ELLSWORTH - When you ask people today when they believe World War II ended, most of whom only know of that historic time through textbooks, you’ll get a variety of answers.
Some might say it ended on August 9, 1945, when the second atomic bomb was dropped on Nagasaki, Japan, others might say it ended on August 14, 1945, when Japanese Emperor Hirohito announced Japan’s surrender, but the majority will tell you it ended on September 2, 1945 on the deck of the USS Missouri, when General MacArthur accepted the formal surrender of the Japanese Empire.
Ask a member of the China Marines when the war actually ended, and to a man, they would tell you it ended on October 15, 1945, in Tientsin, China, when the United States Marine Corps accepted the surrender of more than 500,000 Japanese troops in mainland China.
Ken Staley, who recently just celebrated his 89th birthday on October 15, 2011, 66 years after that surrender, was there.
A courier with the Third Amphibious Marines, which arrived in China with 50,000 Marine “grunts” as part of Operation Beleaguer at the invitation of Chinese ally Chiang Kai-shek, Staley still remembers his arrival fondly.
“There were thousands and thousands of people standing there to greet us,” he said. “Every one of them smiling and waving little American flags.”
Over the next five months, PFC. Staley saw as much as he could of north China and the capital city, Peking, today known as Beijing.
He remembers China as a very poor, rural country, populated with “mostly children and old people”, a toll left on the country after more than 15 years of war with the Japanese and internal strife with a growing Communist threat.
“It’s very different now, they say,” Staley said last week. “Tienstin, where we were based, was just a little town then-now it has skyscrapers.”
Many of the Marines serving with Staley had been disappointed when they were told that their longtime plans to invade Japan had been changed with the surrender of Hirohito, an invasion planned for years. After the recent long and bloody campaign for Okinawa, where in April of 1945 Staley viewed what he called “the largest armada ever assembled in the history of the world”, they were eager to squash what was left of the Japanese resistance.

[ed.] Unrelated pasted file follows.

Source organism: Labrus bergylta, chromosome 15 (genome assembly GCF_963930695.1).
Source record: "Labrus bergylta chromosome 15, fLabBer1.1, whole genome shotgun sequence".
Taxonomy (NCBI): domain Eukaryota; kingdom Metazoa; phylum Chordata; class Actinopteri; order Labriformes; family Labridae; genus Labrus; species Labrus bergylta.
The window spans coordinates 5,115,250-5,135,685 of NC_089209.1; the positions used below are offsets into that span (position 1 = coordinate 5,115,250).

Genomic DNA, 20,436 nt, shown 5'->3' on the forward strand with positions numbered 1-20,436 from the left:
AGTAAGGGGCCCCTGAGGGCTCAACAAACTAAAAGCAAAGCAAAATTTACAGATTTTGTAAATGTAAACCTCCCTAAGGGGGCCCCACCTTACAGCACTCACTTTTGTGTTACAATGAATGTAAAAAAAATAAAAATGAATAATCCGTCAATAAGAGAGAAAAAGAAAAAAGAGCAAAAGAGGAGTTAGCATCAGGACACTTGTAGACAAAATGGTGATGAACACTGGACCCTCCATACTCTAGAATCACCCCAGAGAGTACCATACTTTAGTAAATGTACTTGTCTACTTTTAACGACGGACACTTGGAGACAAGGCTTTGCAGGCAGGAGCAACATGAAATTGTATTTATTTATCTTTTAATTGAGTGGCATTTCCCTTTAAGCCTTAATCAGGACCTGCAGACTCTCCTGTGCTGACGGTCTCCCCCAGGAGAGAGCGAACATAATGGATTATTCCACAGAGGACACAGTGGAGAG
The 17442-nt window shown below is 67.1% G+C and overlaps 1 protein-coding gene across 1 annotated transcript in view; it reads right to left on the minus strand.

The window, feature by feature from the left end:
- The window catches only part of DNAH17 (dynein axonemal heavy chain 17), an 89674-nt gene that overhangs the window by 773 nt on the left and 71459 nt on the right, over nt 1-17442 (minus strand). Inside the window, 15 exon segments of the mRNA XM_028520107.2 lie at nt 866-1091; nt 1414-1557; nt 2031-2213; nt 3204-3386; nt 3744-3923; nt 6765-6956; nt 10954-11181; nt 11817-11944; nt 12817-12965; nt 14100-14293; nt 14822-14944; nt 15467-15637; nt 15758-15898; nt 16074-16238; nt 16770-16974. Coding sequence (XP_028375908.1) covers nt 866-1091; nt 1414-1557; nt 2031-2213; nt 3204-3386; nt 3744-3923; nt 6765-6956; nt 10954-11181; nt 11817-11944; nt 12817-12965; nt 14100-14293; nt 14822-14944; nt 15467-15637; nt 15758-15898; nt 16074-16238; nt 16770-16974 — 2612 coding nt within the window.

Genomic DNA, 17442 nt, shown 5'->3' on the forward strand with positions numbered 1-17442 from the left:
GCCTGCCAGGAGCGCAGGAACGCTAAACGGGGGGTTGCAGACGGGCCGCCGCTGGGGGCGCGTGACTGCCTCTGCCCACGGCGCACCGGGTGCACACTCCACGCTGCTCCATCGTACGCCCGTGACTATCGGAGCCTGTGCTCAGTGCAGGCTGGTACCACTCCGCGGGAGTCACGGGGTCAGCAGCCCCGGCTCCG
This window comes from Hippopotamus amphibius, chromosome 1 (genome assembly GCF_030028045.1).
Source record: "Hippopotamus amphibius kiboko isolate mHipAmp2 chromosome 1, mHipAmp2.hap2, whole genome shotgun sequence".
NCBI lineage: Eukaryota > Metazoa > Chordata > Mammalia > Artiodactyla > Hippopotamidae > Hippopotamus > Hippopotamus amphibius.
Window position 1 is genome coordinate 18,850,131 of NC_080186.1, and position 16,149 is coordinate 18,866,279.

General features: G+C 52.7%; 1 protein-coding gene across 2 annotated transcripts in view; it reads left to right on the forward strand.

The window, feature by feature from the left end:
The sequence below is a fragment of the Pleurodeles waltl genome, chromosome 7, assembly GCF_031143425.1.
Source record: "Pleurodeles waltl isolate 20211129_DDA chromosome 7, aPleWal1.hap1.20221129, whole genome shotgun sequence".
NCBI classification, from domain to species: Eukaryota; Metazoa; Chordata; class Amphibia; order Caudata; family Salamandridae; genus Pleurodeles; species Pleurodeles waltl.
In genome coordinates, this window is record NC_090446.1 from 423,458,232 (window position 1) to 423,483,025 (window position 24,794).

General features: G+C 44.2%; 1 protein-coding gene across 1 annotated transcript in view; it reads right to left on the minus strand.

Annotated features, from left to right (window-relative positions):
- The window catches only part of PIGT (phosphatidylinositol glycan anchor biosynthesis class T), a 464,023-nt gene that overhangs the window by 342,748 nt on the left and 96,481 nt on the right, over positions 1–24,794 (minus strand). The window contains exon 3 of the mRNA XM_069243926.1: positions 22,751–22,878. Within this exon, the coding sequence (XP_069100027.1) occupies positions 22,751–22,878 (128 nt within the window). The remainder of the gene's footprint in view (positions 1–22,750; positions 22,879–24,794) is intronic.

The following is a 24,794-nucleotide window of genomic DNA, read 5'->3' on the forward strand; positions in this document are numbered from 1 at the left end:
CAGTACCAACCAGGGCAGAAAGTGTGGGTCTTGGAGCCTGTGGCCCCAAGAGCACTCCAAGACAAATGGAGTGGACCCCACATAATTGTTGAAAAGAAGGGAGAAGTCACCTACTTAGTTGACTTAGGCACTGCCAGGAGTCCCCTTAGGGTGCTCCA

But the occupation of China was not without trial and tribulation.
The Japanese, surprisingly, were for the most part cooperative, allowing the Marines to eventually successfully evacuate hundreds of thousands of Japanese troops and civilians from mainland China.
Communist Chinese, on the other hand, were not so cooperative, with 12 Marines killed and 42 wounded in clashes with Communist forces between late 1945 and early 1949, when Operation Beleaguer ended. 22 Marine aircrew members in 14 aircraft perished during the same period.
Staley, who as a newly promoted corporal returned home from overseas to marry, become a mink farmer, grocer, and refrigeration and air conditioning mechanic, raising three children, including daughter Donna Staley Heeres of Ellsworth, didn’t speak of any of that.
Instead, he spoke of the ancient wonders he was fortunate enough to see in his five months in China, which included a number of ancient Chinese temples, being housed in quarters in the Ming Dynasty Palace while visiting Peking, and seeing the Great Wall of China.
“After the Bamboo Curtain came down, no one from the free world was able to see the Great Wall,” he recalled. “Twenty-five years later I was watching TV, and saw photos of all these important people from the U.S. standing on the Great Wall. For a lot of people, that was their first look at the wall ever. But I had already been there.”
As a member of the China Marine Association, Staley and his wife Arlene have attended several reunions of the surviving China Marine veterans, accompanied for the last two years by his daughter Donna and her husband Dave Heeres.
At the end of September of this year, the family attended another reunion, which according to Staley, may have been the organization’s last.
“We’re all in our late 80’s and 90’s now, there aren’t many of us left,” he said sadly.
Which is why his family was thrilled to see the group dedicate a special China Marines memorial this year.
“It’s important that we realize what these men did for the world,” said Donna Heeres.
And it’s important that we all know when World War II really ended.